Color, 1974, 93m.
Directed by William Castle
Starring Marcel Marceau, Cindy Eilbacher, Tsilla Chelton, Philippe Clay, Larry Bishop, Don Calfa
Olive Films (Blu-Ray & DVD) (US RA/R1 HD/NTSC) / WS (1.78:1) (16:9)
No one ever accused director/cinematic showman William Castle of tonal consistency. Best known as the independent force behind such gimmicky scare classics as The Tingler and 13 Ghosts, Castle also dabbled with a sometimes heavy hand in comedy, sci-fi, and westerns, all of which came out a little skewed thanks to his peculiar touch. However, nothing is as bizarre as his final directorial credit, the 1974 gothic "fairy tale" Shanks, which found him helming for the first time since 1968's Project X. Castle had made a comfortable home at Paramount by this point (no doubt helped by his producing the smash hit Rosemary's Baby), so he presumably had carte blanche to do whatever he wanted as long as the budget stayed modest. Of course, he was also busy with other projects like producing the nifty horror TV series Ghost Story (later changed to Circle of Fear), which had just gone off the air, and after this he would even produce the wacko nature amuck film, Bug. By the time he passed away in 1977, he'd certainly left behind a legacy unlike anyone else.
The plot of Shanks is difficult to describe in a way that conveys the actual flavor of the film, but here goes. Malcolm Shanks, played by famous mime Marcel Marceau, is a puppeteer whose greatest joy comes from staging marionette shows for the local children in his small town. His favorite fan, little Celia (Bad Ronald's Eilbacher), even has a big birthday coming up where he could be the entertainer. Unfortunately his home life isn't remotely as pleasant thanks to his domineering, red-headed sister (Chelton) and her abusive husband (Clay), both of whom are obviously destined for a fate worthy of E.C. Comics. Things take a stranger turn when Shanks crosses paths with an old inventor, Old Walker (also Marceau), who lives on the outskirts of town in a spooky mansion. Shanks becomes his apprentice and learns how the application of electricity and a handy remote control can bring dead animals back to life and allow complete control of their basic motor functions; of course, when the old scientist dies, it's just a matter of time before Shanks figures out that this little trick might be applied to human bodies as well...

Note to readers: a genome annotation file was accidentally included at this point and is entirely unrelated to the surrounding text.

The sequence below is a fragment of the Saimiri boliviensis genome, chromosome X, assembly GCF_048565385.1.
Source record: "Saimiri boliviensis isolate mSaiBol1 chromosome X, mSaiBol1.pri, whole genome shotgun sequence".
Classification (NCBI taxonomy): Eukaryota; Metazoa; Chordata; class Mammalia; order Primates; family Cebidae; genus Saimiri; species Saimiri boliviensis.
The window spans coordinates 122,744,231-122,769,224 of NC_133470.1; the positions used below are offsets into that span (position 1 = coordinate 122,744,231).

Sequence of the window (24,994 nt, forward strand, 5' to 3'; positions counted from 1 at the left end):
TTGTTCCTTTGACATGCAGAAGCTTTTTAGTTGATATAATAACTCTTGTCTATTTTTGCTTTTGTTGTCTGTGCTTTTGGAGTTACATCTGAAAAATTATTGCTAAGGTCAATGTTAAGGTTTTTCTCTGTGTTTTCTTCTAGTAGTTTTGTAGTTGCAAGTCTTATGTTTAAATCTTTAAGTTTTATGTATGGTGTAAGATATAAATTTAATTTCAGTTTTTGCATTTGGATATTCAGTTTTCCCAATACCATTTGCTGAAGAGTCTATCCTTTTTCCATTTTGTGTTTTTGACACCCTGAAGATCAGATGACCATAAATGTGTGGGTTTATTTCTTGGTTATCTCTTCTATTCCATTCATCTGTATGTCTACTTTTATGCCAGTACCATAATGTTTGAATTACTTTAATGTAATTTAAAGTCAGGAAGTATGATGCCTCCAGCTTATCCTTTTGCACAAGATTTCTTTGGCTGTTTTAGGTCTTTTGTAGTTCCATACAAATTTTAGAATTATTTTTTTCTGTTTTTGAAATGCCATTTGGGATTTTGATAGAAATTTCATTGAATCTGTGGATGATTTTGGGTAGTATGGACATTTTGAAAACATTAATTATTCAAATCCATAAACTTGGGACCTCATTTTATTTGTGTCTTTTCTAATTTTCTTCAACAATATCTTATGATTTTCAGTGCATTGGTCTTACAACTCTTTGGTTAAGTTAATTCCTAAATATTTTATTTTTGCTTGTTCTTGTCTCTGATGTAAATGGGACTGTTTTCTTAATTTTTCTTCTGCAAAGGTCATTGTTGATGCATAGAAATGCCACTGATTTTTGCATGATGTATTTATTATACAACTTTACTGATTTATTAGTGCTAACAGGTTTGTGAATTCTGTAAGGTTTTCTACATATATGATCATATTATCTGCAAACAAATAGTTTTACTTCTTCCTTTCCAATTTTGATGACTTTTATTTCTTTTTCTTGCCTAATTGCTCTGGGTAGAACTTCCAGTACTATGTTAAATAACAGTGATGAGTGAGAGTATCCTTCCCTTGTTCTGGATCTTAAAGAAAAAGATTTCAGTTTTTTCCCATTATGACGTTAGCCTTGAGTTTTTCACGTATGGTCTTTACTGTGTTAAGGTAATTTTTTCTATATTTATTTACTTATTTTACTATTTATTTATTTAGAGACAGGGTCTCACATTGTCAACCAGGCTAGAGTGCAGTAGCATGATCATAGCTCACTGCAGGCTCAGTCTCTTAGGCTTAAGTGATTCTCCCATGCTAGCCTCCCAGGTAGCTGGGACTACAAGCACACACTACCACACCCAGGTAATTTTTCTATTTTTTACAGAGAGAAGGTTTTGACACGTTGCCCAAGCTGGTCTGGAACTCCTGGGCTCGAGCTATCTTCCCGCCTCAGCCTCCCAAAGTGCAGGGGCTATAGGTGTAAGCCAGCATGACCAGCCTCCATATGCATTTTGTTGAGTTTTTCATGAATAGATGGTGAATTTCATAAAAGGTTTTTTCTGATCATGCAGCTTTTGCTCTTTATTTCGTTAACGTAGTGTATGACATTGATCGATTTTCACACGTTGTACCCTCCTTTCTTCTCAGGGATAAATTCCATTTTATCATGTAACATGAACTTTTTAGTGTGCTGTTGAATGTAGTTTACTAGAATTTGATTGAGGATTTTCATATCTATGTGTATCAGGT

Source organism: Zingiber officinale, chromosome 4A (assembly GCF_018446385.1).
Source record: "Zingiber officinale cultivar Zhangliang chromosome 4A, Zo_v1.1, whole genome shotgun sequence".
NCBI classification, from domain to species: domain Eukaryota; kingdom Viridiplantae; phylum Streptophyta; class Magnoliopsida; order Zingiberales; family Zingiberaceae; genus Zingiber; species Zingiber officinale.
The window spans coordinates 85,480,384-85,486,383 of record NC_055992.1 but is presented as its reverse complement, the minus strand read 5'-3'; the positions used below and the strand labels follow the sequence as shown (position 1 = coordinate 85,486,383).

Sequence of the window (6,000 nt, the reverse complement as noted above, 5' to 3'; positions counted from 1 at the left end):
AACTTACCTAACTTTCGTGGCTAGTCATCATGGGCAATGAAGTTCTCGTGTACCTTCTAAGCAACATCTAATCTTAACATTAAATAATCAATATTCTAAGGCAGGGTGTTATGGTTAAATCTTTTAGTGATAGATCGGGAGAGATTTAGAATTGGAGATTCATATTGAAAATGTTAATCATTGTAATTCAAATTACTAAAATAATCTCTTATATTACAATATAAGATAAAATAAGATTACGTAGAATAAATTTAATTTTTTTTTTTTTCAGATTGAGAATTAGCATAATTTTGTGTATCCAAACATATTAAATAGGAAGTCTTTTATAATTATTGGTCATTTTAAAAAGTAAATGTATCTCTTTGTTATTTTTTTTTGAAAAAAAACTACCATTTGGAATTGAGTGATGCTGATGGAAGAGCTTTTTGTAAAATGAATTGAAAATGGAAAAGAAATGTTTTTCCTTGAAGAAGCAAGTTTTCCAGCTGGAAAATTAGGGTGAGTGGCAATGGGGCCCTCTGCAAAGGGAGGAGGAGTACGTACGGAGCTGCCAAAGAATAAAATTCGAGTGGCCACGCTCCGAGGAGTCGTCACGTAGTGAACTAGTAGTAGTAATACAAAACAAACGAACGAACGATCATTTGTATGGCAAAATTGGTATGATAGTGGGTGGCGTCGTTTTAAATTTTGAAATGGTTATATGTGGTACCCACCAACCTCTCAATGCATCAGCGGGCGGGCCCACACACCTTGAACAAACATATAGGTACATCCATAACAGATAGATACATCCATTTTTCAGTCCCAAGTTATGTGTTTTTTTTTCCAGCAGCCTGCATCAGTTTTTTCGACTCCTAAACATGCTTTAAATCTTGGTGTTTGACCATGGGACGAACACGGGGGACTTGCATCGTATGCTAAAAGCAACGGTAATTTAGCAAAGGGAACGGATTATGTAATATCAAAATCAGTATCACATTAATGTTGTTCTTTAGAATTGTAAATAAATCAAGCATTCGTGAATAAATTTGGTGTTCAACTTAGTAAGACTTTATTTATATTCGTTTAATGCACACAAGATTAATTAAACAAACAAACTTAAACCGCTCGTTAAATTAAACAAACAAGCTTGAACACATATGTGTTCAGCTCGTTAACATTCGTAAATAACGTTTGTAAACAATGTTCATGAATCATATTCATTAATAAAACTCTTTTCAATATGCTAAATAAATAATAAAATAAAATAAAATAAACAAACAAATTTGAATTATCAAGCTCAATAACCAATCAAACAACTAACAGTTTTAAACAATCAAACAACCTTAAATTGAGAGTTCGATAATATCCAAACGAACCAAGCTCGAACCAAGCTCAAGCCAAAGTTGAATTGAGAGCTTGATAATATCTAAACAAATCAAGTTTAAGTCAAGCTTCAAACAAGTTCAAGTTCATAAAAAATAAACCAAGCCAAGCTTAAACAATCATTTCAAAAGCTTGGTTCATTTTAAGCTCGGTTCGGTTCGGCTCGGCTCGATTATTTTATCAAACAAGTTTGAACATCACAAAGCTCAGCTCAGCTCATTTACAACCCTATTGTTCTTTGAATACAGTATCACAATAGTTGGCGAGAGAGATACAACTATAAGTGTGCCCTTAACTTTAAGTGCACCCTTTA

Like some of Castle's other later films like Let's Kill Uncle, Shanks became something of an obscurity almost immediately despite its pedigree. Marceau was something of a hot pop culture item, incredibly enough, scoring plenty of TV appearances and random roles in films ranging from Barbarella to Silent Movie. As a showcase for his skills it's actually quite impressive, though Chelton and Clay also do a very impressive job when their characters take a dramatic change of course. The fact that long passages of the film pass without any dialogue provides plenty of room to experiment for the film's composer, the great Alex North, who had recently scored the horror favorite Willard and would follow this up with his rousing music for Bite the Bullet. North even scored an Oscar nomination for his work here, while Marceau managed to land a memorable gig presenting a statuette to The Exorcist.
Obviously this was pegged as a horror film from the outset given the director and subject matter, though the actual experience is a little trickier to pin down; it has elements of black comedy, burlesque, fantasy, and sentimental drama, just for starters. Then again you also get a killer zombie rooster and a third act invasion by murderous bikers (four years before Dawn of the Dead!), one of them played by Return of the Living Dead's Don Calfa, so maybe the horror label really does stick after all.
Perhaps to its benefit, the box office and critical indifference awaiting Shanks meant that it was relegated to rare TV screenings, sometimes turning up on cable channels in the dead of night. It became something of a favorite title for horror fans to spot well into the 1990s as it was never released on VHS anywhere in the world.
The dreary full frame master prepared for initial TV airings was all anyone had for decades, even when it aired on Turner Classic Movies, until the surprising and much-needed 2013 no-frills release from Olive Films on both Blu-Ray and DVD, its debut in any format. Thankfully the HD transfer looks pretty fantastic. Apart from some icky optical zooms imposed during editing, the film appears exceptionally rich and colorful in a gaudy, stylized fashion. The aesthetic may take some getting used to as it combines flat, TV-style camerawork and baroque production design; think of it as The Brady Bunch by way of Antonio Margheriti. The DTS-HD mono track sounds very solid and much crisper than older broadcast version, with North's score in particular seeming very robust.
Reviewed on July 31, 2013.